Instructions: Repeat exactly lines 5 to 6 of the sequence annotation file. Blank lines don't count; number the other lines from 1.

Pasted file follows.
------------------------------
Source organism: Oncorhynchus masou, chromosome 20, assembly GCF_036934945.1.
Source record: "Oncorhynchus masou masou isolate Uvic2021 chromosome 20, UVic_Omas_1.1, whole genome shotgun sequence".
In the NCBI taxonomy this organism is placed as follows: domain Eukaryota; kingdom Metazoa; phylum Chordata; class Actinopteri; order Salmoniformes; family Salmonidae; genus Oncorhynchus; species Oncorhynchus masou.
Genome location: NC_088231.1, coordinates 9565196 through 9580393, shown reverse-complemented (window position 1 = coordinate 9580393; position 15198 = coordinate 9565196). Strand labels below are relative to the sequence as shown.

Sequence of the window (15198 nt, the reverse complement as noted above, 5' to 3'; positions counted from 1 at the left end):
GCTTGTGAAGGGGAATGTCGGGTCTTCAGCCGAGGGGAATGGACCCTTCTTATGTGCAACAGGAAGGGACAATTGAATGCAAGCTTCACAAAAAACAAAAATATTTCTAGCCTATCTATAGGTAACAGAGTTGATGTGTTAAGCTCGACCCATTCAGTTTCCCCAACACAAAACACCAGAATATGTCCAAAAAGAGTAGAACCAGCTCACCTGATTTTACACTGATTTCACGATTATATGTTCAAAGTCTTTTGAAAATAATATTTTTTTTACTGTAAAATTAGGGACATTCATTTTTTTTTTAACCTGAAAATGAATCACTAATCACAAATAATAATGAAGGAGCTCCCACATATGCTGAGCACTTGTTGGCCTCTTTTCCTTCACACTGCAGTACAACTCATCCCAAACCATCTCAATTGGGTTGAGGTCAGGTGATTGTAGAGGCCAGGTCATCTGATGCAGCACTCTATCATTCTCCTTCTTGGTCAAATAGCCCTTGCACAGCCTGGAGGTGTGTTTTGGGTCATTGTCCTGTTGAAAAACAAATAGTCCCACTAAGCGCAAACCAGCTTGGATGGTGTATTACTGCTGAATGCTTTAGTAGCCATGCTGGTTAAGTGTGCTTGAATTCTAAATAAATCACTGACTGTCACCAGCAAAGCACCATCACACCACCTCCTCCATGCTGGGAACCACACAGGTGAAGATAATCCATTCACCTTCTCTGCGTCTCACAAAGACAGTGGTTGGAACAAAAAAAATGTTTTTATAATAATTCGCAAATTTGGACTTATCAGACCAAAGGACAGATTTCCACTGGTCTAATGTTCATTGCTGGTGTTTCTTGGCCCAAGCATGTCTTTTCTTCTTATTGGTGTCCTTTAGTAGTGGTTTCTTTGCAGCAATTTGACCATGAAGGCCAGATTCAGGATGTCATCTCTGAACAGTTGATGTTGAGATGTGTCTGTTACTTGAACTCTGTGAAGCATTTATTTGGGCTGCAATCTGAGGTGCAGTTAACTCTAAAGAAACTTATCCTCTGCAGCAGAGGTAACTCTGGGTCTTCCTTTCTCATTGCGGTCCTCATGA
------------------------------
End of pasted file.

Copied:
Sequence of the window (15198 nt, the reverse complement as noted above, 5' to 3'; positions counted from 1 at the left end):
GCTTGTGAAGGGGAATGTCGGGTCTTCAGCCGAGGGGAATGGACCCTTCTTATGTGCAACAGGAAGGGACAATTGAATGCAAGCTTCACAAAAAACAAAAATATTTCTAGCCTATCTATAGGTAACAGAGTTGATGTGTTAAGCTCGACCCATTCAGTTTCCCCAACACAAAACACCAGAATATGTCCAAAAAGAGTAGAACCAGCTCACCTGATTTTACACTGATTTCACGATTATATGTTCAAAGTCTTTTGAAAATAATATTTTTTTTACTGTAAAATTAGGGACATTCATTTTTTTTTTAACCTGAAAATGAATCACTAATCACAAATAATAATGAAGGAGCTCCCACATATGCTGAGCACTTGTTGGCCTCTTTTCCTTCACACTGCAGTACAACTCATCCCAAACCATCTCAATTGGGTTGAGGTCAGGTGATTGTAGAGGCCAGGTCATCTGATGCAGCACTCTATCATTCTCCTTCTTGGTCAAATAGCCCTTGCACAGCCTGGAGGTGTGTTTTGGGTCATTGTCCTGTTGAAAAACAAATAGTCCCACTAAGCGCAAACCAGCTTGGATGGTGTATTACTGCTGAATGCTTTAGTAGCCATGCTGGTTAAGTGTGCTTGAATTCTAAATAAATCACTGACTGTCACCAGCAAAGCACCATCACACCACCTCCTCCATGCTGGGAACCACACAGGTGAAGATAATCCATTCACCTTCTCTGCGTCTCACAAAGACAGTGGTTGGAACAAAAAAAATGTTTTTATAATAATTCGCAAATTTGGACTTATCAGACCAAAGGACAGATTTCCACTGGTCTAATGTTCATTGCTGGTGTTTCTTGGCCCAAGCATGTCTTTTCTTCTTATTGGTGTCCTTTAGTAGTGGTTTCTTTGCAGCAATTTGACCATGAAGGCCAGATTCAGGATGTCATCTCTGAACAGTTGATGTTGAGATGTGTCTGTTACTTGAACTCTGTGAAGCATTTATTTGGGCTGCAATCTGAGGTGCAGTTAACTCTAAAGAAACTTATCCTCTGCAGCAGAGGTAACTCTGGGTCTTCCTTTCTCATTGCGGTCCTCATGA